U.S. Tenth Circuit - The FindLaw 10th Circuit Court of Appeals Opinion Summaries Blog

A recent Tenth Circuit decision upholding a contempt sanction issued by the lower district court provides some certainty for organizations that use children for unpaid labor. The basic lesson is that if kids are going to pick nuts on a commercial ranch operation, they need to be paid in money, not peanuts or pecans.

The Fundamental Church of Latter-day Saints, perhaps most widely known for their pro-polygamy stance, got mixed up with Paragon Contractors Corporation, which was recently ordered to pay the church's children $200,000 for unpaid wages again. The corporation attempted to argue that the church kids were actually volunteers, and regardless, the corp. claimed that the church controlled the children, not them. Neither of these arguments persuaded the appellate court to reverse the sanction.

Investment Manager Owes $5 Million for Misappropriation

A former investment manager got a break on nearly $50 million in fines, but still has to disgorge more than $5 million for misappropriating investors' money.

A federal appeals court had upheld orders that Charles Kokesh pay $34.9 million, plus $18 million in interest and a $2.4 million penalty two years ago. It wasn't enough to recoup $85 million his investment firms lost, but he appealed anyway.

Catching the case on the rebound from the U.S. Supreme Court, the U.S. Tenth Circuit Court of Appeals has settled on $5 million. For the government in Securities and Exchange Commission v. Kokesh, it was literally too little, too late.

Coal Dust, Not Smoking, Caused Worker's Death, Court Rules

Bradford McClean spent almost half his life working in coal mines.

By the time he quit, doctors said less than one-third of his lungs were working. He claimed benefits under the Black Lung Benefits Act, then he died.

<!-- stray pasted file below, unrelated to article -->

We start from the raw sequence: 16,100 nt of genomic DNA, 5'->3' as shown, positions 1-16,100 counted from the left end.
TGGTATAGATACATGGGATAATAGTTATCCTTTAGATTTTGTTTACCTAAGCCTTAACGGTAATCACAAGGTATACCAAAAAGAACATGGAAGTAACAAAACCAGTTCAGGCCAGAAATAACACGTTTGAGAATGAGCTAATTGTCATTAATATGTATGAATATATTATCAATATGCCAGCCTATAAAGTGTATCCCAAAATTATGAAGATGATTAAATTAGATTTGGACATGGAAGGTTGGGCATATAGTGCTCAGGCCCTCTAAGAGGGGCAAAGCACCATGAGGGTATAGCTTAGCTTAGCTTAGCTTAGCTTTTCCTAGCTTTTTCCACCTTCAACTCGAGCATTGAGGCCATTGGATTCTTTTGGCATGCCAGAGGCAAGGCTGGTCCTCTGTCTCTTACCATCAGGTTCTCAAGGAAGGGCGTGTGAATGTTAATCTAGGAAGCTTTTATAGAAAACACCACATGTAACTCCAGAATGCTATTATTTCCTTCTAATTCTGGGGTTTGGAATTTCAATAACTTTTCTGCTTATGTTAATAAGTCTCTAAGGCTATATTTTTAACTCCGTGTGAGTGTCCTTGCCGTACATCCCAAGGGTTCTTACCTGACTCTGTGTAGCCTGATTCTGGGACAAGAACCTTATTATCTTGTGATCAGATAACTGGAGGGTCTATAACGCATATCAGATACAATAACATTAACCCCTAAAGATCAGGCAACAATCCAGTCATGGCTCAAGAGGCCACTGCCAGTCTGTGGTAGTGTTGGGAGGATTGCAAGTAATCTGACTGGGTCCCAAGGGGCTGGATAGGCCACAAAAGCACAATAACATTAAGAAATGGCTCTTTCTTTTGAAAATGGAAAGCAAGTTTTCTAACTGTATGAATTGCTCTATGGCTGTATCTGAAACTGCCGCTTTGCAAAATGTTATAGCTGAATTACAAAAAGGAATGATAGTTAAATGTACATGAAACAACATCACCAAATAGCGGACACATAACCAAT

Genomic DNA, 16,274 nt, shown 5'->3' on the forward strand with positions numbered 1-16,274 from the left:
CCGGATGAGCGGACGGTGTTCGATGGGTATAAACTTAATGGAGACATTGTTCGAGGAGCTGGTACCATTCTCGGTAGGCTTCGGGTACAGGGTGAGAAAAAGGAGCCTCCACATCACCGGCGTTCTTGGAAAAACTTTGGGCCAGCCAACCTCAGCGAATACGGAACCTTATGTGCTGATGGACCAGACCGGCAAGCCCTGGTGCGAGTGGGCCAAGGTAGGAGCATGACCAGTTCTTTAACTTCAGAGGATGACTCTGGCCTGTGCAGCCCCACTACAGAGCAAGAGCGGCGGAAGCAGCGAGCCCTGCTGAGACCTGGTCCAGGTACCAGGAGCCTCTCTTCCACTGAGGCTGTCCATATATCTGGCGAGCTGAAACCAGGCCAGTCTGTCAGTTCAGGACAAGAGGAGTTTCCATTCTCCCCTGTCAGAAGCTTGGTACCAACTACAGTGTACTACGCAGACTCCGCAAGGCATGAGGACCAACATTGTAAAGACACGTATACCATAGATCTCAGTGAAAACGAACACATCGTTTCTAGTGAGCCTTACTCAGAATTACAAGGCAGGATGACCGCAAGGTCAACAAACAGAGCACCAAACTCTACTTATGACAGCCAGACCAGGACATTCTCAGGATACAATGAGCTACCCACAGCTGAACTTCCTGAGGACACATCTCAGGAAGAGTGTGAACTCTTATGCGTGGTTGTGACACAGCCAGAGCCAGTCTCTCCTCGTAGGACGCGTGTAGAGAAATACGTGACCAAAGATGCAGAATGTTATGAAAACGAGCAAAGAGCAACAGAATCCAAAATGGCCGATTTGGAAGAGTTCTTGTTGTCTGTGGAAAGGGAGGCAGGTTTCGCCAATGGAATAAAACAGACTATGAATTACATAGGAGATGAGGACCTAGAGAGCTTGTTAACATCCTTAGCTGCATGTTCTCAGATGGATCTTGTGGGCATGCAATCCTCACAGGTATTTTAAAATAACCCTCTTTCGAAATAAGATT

His widow continued with the claim, but McClean's employer said he died from smoking -- not black lung disease.

Prison Officials Escape Liability for Gassing Inmates

The U.S. Tenth Circuit Court of Appeals called it textbook negligence.

If so, it could well end up in a law school casebook someday. But they'll probably call it the "prison tear-gas case" because that's what happened.

Prison officials accidentally gassed 100 men inside their cells. There was nothing they could do about it then, and according to the appeals court, they can't do a thing about it now.

Ninja Turtles Snap at Live-Action Show, Viacom Sues for Copyright Violation

If only turtles could talk.

Like, would the Teenage Mutant Ninja Turtles really want to sue the live-action dancers who portray them for elementary school children? That's what the Guardian Anti-Bullying Campaign does, traveling across the Southwest to teach kids to stand up to bullies.

Horse manure, cowabunga or whatever, says Viacom, which owns the Ninja Turtle enterprise. The company has sued Mark Anthony Baca and his show for copyright and trademark violations.

Federal Judge Blocks Law Against Israel Boycott

A federal judge said a Kansas woman may boycott Israel, and the state cannot require otherwise.